Apple Patches Yet Another Phone-Crashing Text Bug
We’ve recently seen a series of bugs on iOS and macOS devices that all follow a similar pattern: maliciously-formed links or simple emojis and text strings that cause the device to lock up and crash, sometimes repeatedly. A number of these issues have been fixed over the lifespan of the iPhone, but the past few months has seen a spike in the number of issues in this class requiring patches from Apple to fix. One of the most notable bugs from last year was a bug in the Messages app that caused devices to crash when trying to display a specific emoji character.
Now Apple has released small updates for iOS, macOS, tvOS and even watchOS to fix a new bug that was recently uncovered by software engineers creating an aggregator for international news. Centered around two Unicode characters for letters in Telugu, a language spoken in India, Apple devices using the default San Francisco font would crash immediately upon trying to display these characters.
Unlike previous bugs, which often only caused problems in a single app, the Telugu bug is actually quite far-reaching. It can crash multiple apps due to a problem with the system font. That means that not just Messages and Mail were affected, but also third-party apps such as Twitter and Facebook. Even Chrome fell victim to the Telugu bug; in fact, Chrome crashes were so severe that they required complete re-installation of the browser it to function again.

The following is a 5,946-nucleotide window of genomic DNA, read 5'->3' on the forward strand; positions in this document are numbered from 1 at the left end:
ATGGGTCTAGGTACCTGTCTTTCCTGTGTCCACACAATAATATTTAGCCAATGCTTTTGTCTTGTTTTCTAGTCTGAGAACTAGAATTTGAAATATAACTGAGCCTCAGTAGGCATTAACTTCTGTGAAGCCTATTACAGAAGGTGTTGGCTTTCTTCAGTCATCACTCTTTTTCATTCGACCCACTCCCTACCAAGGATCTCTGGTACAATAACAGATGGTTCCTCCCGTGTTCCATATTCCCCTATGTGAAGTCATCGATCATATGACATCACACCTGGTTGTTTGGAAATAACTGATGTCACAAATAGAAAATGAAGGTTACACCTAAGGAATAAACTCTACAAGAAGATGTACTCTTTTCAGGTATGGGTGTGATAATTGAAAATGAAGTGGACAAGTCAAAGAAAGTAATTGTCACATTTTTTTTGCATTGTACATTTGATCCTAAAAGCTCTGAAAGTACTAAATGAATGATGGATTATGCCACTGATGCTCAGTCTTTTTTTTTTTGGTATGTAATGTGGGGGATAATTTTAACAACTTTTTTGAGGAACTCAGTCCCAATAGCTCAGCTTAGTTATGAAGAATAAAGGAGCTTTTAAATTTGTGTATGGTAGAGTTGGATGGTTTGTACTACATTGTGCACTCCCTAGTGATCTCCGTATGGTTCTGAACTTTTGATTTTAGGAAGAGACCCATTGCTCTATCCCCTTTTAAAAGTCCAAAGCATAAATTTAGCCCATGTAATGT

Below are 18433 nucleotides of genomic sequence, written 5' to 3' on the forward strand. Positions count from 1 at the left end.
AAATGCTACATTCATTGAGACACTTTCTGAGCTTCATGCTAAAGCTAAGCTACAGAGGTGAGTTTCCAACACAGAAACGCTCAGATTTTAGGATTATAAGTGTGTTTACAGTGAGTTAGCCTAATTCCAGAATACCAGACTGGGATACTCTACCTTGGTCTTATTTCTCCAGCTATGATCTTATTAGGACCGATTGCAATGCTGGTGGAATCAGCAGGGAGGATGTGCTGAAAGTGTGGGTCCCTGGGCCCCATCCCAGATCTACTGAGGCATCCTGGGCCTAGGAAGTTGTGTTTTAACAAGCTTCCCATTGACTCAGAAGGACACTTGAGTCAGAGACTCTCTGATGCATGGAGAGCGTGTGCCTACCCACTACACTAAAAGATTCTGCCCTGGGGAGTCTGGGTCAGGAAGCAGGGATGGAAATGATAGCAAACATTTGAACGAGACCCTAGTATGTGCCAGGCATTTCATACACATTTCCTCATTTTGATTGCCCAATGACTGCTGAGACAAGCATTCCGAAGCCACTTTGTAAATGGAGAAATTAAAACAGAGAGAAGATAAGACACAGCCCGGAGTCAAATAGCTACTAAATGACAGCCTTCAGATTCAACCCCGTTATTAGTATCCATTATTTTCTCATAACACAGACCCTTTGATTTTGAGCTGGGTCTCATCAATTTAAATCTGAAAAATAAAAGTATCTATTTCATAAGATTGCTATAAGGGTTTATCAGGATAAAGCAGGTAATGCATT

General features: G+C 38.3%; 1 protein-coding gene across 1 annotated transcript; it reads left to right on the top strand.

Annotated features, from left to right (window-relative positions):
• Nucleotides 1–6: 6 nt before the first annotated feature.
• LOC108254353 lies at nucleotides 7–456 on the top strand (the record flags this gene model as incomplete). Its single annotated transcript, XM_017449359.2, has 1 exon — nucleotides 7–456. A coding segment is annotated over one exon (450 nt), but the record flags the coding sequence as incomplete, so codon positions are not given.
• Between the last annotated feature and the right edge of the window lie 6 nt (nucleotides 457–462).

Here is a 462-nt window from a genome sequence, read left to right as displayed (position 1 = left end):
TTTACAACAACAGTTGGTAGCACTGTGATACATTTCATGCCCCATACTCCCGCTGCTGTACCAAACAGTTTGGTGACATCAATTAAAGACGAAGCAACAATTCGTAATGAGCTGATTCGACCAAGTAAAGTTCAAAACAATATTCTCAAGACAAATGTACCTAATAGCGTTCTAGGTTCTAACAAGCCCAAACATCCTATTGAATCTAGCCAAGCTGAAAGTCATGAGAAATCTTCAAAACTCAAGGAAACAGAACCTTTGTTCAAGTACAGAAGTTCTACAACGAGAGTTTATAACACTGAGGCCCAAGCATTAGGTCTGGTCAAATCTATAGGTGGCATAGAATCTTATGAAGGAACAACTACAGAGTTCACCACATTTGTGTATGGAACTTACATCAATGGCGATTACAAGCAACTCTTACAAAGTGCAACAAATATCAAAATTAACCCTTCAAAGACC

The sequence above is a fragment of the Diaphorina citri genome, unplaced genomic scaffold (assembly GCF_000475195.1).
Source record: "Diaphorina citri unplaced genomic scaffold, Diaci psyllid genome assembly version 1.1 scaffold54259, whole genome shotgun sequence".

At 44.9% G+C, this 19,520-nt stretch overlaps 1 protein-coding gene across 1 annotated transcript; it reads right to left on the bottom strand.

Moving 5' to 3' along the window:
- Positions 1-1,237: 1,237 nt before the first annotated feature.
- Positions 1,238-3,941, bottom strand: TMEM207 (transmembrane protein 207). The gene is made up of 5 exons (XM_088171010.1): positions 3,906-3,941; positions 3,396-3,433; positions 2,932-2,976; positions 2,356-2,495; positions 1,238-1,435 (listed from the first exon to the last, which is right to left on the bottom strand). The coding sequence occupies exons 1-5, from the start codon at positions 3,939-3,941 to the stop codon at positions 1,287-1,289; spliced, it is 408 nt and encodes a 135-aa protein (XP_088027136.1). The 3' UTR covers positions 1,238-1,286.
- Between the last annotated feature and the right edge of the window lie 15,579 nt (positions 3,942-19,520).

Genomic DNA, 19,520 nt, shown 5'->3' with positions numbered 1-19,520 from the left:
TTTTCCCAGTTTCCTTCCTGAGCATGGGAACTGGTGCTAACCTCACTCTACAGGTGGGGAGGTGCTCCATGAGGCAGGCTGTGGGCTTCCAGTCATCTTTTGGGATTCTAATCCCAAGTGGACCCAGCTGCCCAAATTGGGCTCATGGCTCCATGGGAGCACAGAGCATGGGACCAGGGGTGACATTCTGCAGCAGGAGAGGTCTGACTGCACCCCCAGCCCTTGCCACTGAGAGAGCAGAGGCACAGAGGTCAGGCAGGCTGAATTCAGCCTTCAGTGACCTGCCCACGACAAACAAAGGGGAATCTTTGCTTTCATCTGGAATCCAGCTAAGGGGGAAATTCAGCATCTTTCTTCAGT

As a result, Apple quickly pushed out an update for the affected platforms to correct the problem with the font. The potential for causing big problems was high — one can imagine a social media post using the bad characters causing widespread disruption and crashes as people try to view the faulty post. Apple also corrected an unknown problem with input devices in iOS with these updates.
As the second text-related bug of the year, the Telugu bug is notable for how many more crashes it could cause, and because it’s unusual for such simple yet severe bugs to make it into a final release. To avoid headaches caused by pranksters trying to spread this character around, update all your Apple devices to their latest OS versions.